The Importance of Variety in LGBT Media

I sit watching the movie “Akron” again for the second time in the last 24 hours. Last night was the first time I watched it and it felt right to put it back on. It wasn’t a fantastic movie, I’ll admit, but I appreciated it for its deviance from traditional LGBT media.

The main characters, Benny and Christopher, are both openly gay. The story spends no time explaining questions about their sexuality and no conflict arises due to their sexualities. They don’t experience discrimination or difficulties while they kiss in public or hold hands.

Often times, LGBT movies focus solely on the character sexuality and only depict the difficulties they experience due to their sexuality. While looking for background information on “Akron”, I found a post by Tumblr user “navigaero”, who classified three kinds of LGBT movies:

“Tier 1 – the conflict comes directly from the fact that the protagonist is gay and is struggling with coming out to their friends and family (example: Love, Simon)

Tier 2 – while some conflict arises due to the fact that the protagonist is gay, most of it comes from some other problem in the story; usually, the protagonist has already come out before the story starts (example: The Song of Achilles)

Tier 3 – absolutely none of the conflict comes from the fact that the protagonist is gay; while the protagonist’s sexual orientation isn’t ignored, none of it contributes to any of the conflict in the story (example: Akron)”

These classifications, while simplistic, can help us evaluate queer media.

A review I read on “Akron” condemned the movie for oversimplifying the day-to-day life of queer people. By avoiding conflicts due to character sexuality, it avoided confronting many of the very real issues that queer people face today.

But I don’t think all LGBT movies need to tackle social rights issues or conflicts due to identity. While many of us are still exploring our identity and experience difficulties in our daily lives, it’s okay for media to focus on other topics. In “Akron”, honesty and family support were more relevant topics. And that’s okay.

We need a variety of LGBT media and “Akron” is part of that.

Another review I read, classified the movie as fluff – being light and pleasant, but of no deeper value. While the first half of the movie was very “happy-go-lucky”, the movie explored questions about forgiveness and honesty. In focusing on these, it neglected other topics like hispanic representation.

I don’t want to come across as ignoring deeper society issues – we have a lot of media on social problems – but sometimes I just want to watch a “happy-go-lucky” queer movie. When I’m feeling blue, I flip on movies like “Jongens (Boys)” or “Shelter” because I don’t always want to confront big social issues. I want to watch two dudes being romantic and not have to worry about their sexuality.

There’ll probably be a post to follow. Hope y’all had a great weekend!


Part of Who I Am

Last Sunday was National Coming Out Day (NCOD) and I chose not to blog about it. After a week of thinking about it, I’ve decided I want to talk about my frustrations about sharing the gay part of myself online. My experiences are incredibly different from people in my age group. It makes it hard to identify with others, especially in the broad LGBTQIA+ community. Most of all, being gay is only a small part of who I am. Sharing that part of myself feels like I’m inflaming it as more than it is.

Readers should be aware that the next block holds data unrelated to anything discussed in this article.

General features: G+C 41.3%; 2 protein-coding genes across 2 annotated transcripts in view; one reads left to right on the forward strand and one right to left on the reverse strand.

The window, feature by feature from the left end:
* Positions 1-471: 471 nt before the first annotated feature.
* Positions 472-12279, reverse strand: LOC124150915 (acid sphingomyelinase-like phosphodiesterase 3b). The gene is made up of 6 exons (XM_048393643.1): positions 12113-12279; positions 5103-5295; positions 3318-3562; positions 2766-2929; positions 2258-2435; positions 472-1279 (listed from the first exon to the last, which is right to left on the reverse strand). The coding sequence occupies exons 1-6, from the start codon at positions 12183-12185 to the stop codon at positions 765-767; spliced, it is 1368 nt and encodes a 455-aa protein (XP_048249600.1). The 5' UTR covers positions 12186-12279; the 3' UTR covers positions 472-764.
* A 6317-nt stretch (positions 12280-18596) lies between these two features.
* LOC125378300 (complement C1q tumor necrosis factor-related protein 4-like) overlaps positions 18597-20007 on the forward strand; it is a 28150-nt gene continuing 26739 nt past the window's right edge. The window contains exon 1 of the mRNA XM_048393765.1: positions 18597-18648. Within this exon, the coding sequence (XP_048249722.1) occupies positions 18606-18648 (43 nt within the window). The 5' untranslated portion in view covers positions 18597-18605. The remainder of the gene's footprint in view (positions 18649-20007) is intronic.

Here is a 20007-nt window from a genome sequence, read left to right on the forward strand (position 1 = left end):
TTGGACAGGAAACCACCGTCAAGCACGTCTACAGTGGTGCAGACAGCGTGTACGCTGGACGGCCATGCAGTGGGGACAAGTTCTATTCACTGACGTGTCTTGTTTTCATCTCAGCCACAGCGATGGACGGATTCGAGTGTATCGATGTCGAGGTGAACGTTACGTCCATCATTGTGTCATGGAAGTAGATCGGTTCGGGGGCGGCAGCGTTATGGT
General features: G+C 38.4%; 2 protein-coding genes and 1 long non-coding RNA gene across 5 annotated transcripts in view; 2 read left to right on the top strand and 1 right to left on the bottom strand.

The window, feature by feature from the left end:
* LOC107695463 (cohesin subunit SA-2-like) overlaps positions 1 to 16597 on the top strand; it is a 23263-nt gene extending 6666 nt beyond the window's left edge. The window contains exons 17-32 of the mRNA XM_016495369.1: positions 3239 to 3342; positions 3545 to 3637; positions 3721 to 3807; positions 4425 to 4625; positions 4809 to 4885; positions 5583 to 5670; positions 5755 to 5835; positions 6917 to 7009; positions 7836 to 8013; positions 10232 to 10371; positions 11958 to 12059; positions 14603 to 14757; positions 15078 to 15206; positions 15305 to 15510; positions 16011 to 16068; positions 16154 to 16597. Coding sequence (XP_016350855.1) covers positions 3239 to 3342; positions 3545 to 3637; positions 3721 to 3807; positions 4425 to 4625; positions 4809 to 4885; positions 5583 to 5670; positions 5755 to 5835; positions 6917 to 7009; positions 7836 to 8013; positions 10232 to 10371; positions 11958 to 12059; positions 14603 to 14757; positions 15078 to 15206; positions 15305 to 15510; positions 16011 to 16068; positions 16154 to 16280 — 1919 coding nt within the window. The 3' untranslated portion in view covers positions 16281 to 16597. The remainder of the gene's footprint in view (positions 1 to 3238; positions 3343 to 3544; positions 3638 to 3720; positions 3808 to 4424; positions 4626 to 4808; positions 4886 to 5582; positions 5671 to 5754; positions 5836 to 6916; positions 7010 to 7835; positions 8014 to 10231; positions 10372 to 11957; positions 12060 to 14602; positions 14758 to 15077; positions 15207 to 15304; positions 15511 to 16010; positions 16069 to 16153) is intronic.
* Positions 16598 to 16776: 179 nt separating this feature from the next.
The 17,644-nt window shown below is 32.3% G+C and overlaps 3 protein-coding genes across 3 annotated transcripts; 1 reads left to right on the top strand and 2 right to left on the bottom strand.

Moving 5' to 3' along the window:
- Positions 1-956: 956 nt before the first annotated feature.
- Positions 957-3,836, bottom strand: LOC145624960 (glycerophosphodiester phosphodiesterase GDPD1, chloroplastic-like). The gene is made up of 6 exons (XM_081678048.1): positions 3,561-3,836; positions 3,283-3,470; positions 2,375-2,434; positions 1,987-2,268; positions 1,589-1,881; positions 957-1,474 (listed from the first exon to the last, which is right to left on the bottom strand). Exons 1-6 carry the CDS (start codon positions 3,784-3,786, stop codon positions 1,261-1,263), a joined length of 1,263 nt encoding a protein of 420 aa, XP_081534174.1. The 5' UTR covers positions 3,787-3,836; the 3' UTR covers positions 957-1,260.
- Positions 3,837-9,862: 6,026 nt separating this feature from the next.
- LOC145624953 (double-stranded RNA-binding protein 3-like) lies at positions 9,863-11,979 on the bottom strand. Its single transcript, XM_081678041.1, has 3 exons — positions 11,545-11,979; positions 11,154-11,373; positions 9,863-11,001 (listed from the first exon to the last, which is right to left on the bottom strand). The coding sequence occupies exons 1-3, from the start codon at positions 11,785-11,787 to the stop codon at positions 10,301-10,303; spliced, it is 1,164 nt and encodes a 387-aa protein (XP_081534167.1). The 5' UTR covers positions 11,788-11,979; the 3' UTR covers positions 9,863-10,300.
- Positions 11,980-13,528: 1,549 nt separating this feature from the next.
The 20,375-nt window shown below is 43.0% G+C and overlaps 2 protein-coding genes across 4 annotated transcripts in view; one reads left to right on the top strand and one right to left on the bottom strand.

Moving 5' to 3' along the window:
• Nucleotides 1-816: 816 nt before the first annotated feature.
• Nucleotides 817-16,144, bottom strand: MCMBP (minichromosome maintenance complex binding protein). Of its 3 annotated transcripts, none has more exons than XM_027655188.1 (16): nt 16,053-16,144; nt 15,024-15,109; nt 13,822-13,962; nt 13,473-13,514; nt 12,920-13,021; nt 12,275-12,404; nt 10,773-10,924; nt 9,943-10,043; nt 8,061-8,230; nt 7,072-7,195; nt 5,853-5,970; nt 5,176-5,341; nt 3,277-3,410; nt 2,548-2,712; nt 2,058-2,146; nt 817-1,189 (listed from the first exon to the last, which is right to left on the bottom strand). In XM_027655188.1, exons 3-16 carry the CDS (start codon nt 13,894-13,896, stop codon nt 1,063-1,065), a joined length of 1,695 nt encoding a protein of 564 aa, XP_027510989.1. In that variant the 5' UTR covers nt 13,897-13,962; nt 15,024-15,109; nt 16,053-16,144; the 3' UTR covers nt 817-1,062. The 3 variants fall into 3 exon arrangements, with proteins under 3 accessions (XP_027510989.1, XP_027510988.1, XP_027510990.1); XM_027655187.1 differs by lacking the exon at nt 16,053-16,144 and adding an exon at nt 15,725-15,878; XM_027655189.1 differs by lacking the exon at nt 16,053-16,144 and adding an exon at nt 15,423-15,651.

Every year I see NCOD come and go but I don’t think I’ve ever shared my full coming out story. It seems incredibly different from my friends and others in my age group. In short, I came out when I was 11. I struggled finding friends who I could relate to at such a young age. My family accepted me and I was fortunate to not have to deal with bullying at school. It feels like I’m bragging when I write and I feel guilty for not having the tribulation that many other gay people have to climb through.

When I started going to the GSA (Gay-Straight Alliance) in my high school, the acronym I remember learning about was LGBT. It stood for Lesbian, Gay, Bisexual, and Trans. As time has gone on, that acronym has grown to include Questioning, Intersexed, and Aesexuals (or Allies – or Aromantics). Plus other non-heterosexual sexualities. In total, it is LGBTQIA+.

While it’s great to be inclusive, it feels difficult to write about my experiences when I’m lumped in a large group. My experiences as a gay man feel different than, for example, someone who is intersexed or asexual. When I write, I don’t want my experiences to be relayed as speaking for the entire group. I have experienced the Gay and Asexual part but that’s it. When I write about coming out, I write from the perspective of those groups.

Maybe that’s silly but I feel like I can’t talk about being gay without bringing the whole non-hetero community with me. Even talking with my lesbian friends, we have incredibly different experiences. I can write about love and acceptance, because those are major points in coming out for all sexualities, but I cannot speak on behalf of the entire group. We all share that we’re not part of the hetero-normative society but what else do we share? We all want love and acceptance, just like straight people want.

Finally, being gay is only a small part of who I am. While it is important, sometimes writing about it feels like I’m magnifying my experiences as incredibly different. I don’t want to be that character on the TV show whose 3 personality traits are funny, sarcastic, and gay. It’s only a small fraction of who I am. To make it a big deal seems to get away from the point.